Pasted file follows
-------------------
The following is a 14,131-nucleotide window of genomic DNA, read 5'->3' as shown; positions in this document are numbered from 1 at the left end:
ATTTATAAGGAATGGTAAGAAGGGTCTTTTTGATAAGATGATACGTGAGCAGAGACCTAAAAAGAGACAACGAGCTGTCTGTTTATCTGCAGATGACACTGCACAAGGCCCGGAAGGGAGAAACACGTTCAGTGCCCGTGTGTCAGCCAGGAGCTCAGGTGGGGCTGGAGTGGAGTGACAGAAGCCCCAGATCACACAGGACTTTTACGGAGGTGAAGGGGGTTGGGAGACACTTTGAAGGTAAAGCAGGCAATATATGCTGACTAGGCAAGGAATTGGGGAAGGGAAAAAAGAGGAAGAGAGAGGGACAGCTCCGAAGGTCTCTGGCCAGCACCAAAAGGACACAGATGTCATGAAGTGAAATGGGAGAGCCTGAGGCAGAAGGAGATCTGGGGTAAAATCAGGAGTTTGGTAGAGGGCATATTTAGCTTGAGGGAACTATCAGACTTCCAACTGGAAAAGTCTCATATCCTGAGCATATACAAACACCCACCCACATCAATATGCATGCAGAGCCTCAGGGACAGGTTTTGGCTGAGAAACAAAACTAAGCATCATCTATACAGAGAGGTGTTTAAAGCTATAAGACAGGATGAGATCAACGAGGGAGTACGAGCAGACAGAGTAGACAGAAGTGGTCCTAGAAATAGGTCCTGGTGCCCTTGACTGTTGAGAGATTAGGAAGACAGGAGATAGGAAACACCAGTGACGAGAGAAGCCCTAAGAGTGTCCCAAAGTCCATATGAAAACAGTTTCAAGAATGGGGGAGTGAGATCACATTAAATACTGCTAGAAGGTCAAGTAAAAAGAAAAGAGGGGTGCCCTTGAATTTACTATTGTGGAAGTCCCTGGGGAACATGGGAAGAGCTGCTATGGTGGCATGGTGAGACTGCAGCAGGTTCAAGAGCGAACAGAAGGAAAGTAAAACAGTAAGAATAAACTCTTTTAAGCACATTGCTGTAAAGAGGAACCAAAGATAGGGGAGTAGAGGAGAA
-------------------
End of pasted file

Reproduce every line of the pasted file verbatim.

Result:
The following is a 14,131-nucleotide window of genomic DNA, read 5'->3' as shown; positions in this document are numbered from 1 at the left end:
ATTTATAAGGAATGGTAAGAAGGGTCTTTTTGATAAGATGATACGTGAGCAGAGACCTAAAAAGAGACAACGAGCTGTCTGTTTATCTGCAGATGACACTGCACAAGGCCCGGAAGGGAGAAACACGTTCAGTGCCCGTGTGTCAGCCAGGAGCTCAGGTGGGGCTGGAGTGGAGTGACAGAAGCCCCAGATCACACAGGACTTTTACGGAGGTGAAGGGGGTTGGGAGACACTTTGAAGGTAAAGCAGGCAATATATGCTGACTAGGCAAGGAATTGGGGAAGGGAAAAAAGAGGAAGAGAGAGGGACAGCTCCGAAGGTCTCTGGCCAGCACCAAAAGGACACAGATGTCATGAAGTGAAATGGGAGAGCCTGAGGCAGAAGGAGATCTGGGGTAAAATCAGGAGTTTGGTAGAGGGCATATTTAGCTTGAGGGAACTATCAGACTTCCAACTGGAAAAGTCTCATATCCTGAGCATATACAAACACCCACCCACATCAATATGCATGCAGAGCCTCAGGGACAGGTTTTGGCTGAGAAACAAAACTAAGCATCATCTATACAGAGAGGTGTTTAAAGCTATAAGACAGGATGAGATCAACGAGGGAGTACGAGCAGACAGAGTAGACAGAAGTGGTCCTAGAAATAGGTCCTGGTGCCCTTGACTGTTGAGAGATTAGGAAGACAGGAGATAGGAAACACCAGTGACGAGAGAAGCCCTAAGAGTGTCCCAAAGTCCATATGAAAACAGTTTCAAGAATGGGGGAGTGAGATCACATTAAATACTGCTAGAAGGTCAAGTAAAAAGAAAAGAGGGGTGCCCTTGAATTTACTATTGTGGAAGTCCCTGGGGAACATGGGAAGAGCTGCTATGGTGGCATGGTGAGACTGCAGCAGGTTCAAGAGCGAACAGAAGGAAAGTAAAACAGTAAGAATAAACTCTTTTAAGCACATTGCTGTAAAGAGGAACCAAAGATAGGGGAGTAGAGGAGAA